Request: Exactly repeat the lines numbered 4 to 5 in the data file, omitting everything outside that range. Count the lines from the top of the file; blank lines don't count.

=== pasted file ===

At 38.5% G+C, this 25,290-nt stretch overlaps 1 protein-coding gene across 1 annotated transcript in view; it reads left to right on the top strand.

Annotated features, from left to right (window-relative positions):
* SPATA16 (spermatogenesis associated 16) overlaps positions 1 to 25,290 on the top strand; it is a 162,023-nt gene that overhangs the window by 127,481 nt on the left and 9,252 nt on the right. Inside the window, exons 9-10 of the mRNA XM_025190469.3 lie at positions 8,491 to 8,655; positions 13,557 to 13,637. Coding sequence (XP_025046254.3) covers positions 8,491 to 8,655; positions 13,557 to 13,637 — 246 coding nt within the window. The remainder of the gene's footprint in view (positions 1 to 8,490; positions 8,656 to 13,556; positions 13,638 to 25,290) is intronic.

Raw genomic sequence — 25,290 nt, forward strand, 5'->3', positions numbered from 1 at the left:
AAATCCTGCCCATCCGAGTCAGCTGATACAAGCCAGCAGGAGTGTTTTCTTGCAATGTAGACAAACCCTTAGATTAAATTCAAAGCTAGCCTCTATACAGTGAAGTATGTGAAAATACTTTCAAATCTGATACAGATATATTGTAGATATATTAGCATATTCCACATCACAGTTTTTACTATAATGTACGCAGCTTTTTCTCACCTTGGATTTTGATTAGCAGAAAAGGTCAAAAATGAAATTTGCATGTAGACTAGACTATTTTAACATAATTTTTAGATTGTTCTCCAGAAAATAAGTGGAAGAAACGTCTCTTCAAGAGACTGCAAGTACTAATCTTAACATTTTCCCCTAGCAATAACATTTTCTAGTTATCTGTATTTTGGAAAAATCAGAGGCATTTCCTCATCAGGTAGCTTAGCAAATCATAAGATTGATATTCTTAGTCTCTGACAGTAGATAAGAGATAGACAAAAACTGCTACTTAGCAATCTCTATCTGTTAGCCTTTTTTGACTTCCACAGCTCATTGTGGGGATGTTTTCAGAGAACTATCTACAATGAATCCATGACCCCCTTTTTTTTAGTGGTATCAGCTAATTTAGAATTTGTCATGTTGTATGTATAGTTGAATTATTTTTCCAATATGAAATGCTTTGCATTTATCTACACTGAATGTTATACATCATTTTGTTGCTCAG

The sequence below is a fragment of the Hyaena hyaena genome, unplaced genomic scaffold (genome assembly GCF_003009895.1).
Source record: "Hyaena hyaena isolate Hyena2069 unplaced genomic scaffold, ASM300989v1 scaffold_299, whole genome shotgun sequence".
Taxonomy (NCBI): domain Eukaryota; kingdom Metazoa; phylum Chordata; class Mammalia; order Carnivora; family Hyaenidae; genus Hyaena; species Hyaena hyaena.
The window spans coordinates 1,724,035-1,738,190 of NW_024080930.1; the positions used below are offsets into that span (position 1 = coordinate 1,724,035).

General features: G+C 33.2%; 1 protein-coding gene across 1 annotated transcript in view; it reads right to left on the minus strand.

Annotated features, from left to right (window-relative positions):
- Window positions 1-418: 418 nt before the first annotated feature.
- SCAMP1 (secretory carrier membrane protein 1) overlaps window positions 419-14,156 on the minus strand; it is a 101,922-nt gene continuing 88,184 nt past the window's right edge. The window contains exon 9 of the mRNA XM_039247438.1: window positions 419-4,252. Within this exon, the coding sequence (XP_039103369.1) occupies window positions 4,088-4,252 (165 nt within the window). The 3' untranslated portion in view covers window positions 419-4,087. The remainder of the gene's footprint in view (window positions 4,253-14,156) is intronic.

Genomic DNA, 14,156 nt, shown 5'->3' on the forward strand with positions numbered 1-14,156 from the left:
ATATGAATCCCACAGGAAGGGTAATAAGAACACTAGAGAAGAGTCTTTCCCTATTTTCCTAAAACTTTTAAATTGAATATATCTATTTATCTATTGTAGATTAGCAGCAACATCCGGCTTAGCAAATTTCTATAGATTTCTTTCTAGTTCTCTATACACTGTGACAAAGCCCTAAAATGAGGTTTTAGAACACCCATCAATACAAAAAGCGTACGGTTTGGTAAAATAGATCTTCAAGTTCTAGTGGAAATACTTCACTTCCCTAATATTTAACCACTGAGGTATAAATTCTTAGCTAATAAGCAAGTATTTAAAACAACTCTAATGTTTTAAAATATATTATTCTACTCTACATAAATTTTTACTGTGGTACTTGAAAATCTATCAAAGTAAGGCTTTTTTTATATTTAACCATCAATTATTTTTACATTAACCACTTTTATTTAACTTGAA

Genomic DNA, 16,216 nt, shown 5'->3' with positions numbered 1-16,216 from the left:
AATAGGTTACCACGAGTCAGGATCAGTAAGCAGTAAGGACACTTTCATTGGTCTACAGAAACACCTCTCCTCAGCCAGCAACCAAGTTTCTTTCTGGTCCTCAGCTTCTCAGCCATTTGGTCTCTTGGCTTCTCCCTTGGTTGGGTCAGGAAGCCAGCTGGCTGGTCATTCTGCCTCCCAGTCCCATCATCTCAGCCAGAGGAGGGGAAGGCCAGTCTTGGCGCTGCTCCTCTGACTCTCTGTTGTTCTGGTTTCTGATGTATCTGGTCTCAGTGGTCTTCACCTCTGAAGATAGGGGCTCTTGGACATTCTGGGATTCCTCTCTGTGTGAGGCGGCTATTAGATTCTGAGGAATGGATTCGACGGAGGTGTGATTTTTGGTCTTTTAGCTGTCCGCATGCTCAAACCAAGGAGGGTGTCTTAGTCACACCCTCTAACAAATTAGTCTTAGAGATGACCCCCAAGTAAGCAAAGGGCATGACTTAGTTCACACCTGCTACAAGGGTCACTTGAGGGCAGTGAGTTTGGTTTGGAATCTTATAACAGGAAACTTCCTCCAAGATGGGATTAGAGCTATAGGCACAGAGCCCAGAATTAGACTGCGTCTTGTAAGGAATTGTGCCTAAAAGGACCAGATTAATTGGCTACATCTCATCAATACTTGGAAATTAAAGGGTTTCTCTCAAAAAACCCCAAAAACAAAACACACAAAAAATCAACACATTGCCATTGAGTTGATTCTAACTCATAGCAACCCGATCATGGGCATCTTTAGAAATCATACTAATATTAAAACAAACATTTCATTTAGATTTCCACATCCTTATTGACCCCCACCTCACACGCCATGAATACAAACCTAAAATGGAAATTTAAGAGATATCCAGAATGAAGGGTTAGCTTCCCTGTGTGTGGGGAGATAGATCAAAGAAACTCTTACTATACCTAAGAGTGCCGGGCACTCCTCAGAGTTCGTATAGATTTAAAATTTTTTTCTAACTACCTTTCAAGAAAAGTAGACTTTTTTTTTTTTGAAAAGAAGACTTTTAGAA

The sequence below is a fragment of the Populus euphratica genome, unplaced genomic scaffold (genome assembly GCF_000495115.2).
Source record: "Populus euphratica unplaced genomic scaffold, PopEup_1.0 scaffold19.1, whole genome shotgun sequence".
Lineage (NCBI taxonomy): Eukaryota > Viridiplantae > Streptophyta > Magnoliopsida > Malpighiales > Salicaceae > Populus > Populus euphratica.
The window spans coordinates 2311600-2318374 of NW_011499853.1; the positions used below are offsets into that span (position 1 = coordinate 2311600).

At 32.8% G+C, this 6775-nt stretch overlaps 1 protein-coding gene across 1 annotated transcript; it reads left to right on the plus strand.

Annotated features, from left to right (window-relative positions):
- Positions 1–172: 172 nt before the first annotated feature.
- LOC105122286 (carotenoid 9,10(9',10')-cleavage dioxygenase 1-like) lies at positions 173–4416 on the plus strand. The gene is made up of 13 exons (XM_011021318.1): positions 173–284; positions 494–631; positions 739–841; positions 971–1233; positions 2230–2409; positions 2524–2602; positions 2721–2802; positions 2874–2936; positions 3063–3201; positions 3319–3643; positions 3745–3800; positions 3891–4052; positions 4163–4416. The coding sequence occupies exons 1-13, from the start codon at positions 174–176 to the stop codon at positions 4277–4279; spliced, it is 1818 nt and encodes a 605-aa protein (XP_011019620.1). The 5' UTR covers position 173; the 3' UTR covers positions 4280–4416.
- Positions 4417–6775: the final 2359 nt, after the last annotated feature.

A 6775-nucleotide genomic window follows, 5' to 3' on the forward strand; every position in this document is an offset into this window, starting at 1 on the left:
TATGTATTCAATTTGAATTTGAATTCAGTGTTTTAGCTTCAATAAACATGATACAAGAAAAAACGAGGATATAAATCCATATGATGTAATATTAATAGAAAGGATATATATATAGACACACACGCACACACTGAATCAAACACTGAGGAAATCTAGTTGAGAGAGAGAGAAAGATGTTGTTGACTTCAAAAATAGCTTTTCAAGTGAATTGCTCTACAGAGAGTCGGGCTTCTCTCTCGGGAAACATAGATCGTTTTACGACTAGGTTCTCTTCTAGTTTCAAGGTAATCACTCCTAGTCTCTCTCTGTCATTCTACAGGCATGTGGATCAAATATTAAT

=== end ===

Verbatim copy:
Raw genomic sequence — 25,290 nt, forward strand, 5'->3', positions numbered from 1 at the left:
AAATCCTGCCCATCCGAGTCAGCTGATACAAGCCAGCAGGAGTGTTTTCTTGCAATGTAGACAAACCCTTAGATTAAATTCAAAGCTAGCCTCTATACAGTGAAGTATGTGAAAATACTTTCAAATCTGATACAGATATATTGTAGATATATTAGCATATTCCACATCACAGTTTTTACTATAATGTACGCAGCTTTTTCTCACCTTGGATTTTGATTAGCAGAAAAGGTCAAAAATGAAATTTGCATGTAGACTAGACTATTTTAACATAATTTTTAGATTGTTCTCCAGAAAATAAGTGGAAGAAACGTCTCTTCAAGAGACTGCAAGTACTAATCTTAACATTTTCCCCTAGCAATAACATTTTCTAGTTATCTGTATTTTGGAAAAATCAGAGGCATTTCCTCATCAGGTAGCTTAGCAAATCATAAGATTGATATTCTTAGTCTCTGACAGTAGATAAGAGATAGACAAAAACTGCTACTTAGCAATCTCTATCTGTTAGCCTTTTTTGACTTCCACAGCTCATTGTGGGGATGTTTTCAGAGAACTATCTACAATGAATCCATGACCCCCTTTTTTTTAGTGGTATCAGCTAATTTAGAATTTGTCATGTTGTATGTATAGTTGAATTATTTTTCCAATATGAAATGCTTTGCATTTATCTACACTGAATGTTATACATCATTTTGTTGCTCAG